Picture of the wall.
After our time in Jerusalem we decided to rent a car to take a little road trip through Israel. We wanted to drive along the Dead Sea and stop at various places along the way. We also heard it was nice to drive up to The Sea of Galilee so we locked it in! Josh hadn't driven a car in nearly a year so it was nice to get back behind the wheel again. Peugeot Power!!
The hotel was a short walk to the Dead Sea. Happy Birthday to this guy!
The Dead Sea is the lowest place on earth and is the world's saltiest body of water. It is 8.6 times saltier than an ocean. It's so salty that you can literally stand or lay in the water and you're completely buoyant. It was a strange, zero gravity, feeling. Another fun thing about the Dead Sea is that you feel cuts on your body that you never knew you had. We had read everywhere not to shave before you went in so we heeded the warnings and didn't test that one out. However, Josh went underwater and couldn't see for quite a while. We later saw the signs stating not to do this. Yeah, he should really pay more attention.
We got our float on.
A plus to having your own car is that you can stop and go for a hike on a whim. Leanne changed in the car and we took a short stop to hike Masada.
We ended the day at the Sea of Galilee (the sea of Tiberias); actually a freshwater lake. No big deal but Jesus walked on water and fed thousands of people here.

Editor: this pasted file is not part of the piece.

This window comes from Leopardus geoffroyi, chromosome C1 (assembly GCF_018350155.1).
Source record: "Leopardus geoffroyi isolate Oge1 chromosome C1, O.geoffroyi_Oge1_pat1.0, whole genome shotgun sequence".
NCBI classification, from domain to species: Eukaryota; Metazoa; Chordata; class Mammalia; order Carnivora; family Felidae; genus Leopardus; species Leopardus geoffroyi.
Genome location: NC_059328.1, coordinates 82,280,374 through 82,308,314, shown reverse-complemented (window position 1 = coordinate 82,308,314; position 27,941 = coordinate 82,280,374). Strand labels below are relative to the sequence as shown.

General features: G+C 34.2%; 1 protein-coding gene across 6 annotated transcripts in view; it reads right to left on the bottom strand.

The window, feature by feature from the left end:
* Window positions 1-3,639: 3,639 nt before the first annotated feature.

We made a day trip to Nazareth the following day.
Church of the Annunciation- the place that Gabriel announced to Mary that she would be carrying the son of God.
This is also the spot where Josh sported his new "fancy" shirt that Leanne bought him in Egypt. He wears it sparingly because 1) he doesn't want it to smell too bad and 2) it will probably unravel at any time.
The Carpenter's Church - Joseph's carpentry shop was underneath the church
We made our way back to our hotel at the Sea of Galilee. Leanne was able to work her magic and negotiate a stellar price on a great room with a beautiful view from the balcony. As a bonus a 4-star breakfast buffet was included at the swanky hotel next door. It was Josh's actual birthday so we went out for dinner to celebrate. Hence, the wearing of the fancy shirt.
A liter of beer and a spread of food = happiness!
We returned the car in some random town 60 miles outside of Tel Aviv and took a bus from there. We had two days to spend in Tel Aviv before we had to catch a flight to Istanbul.
Remnants of the Dolphin Disco that was bombed in 2001 by a horrible act of terrorism. It is definitely as sad reminder of the past (hopefully).
We walked along the promenade to Old Jaffa.
View of the city skyline
We tried to use CouchSurfing during our stay in Tel Aviv. Unfortunately, no one could host us on such short notice. Gal and Gal (a common name for both males and females) offered to meet us for dinner since they couldn't host us due to plumbing problems in their apartment. We exchanged some laughs over travel stories and felt so fortunate to get some real insight on Israel. Thanks, Gal and Gal!
Thanks for following us! We look forward to catching up in our next post on our travels throughout Turkey with our friend, Margherita.
Leanne & Josh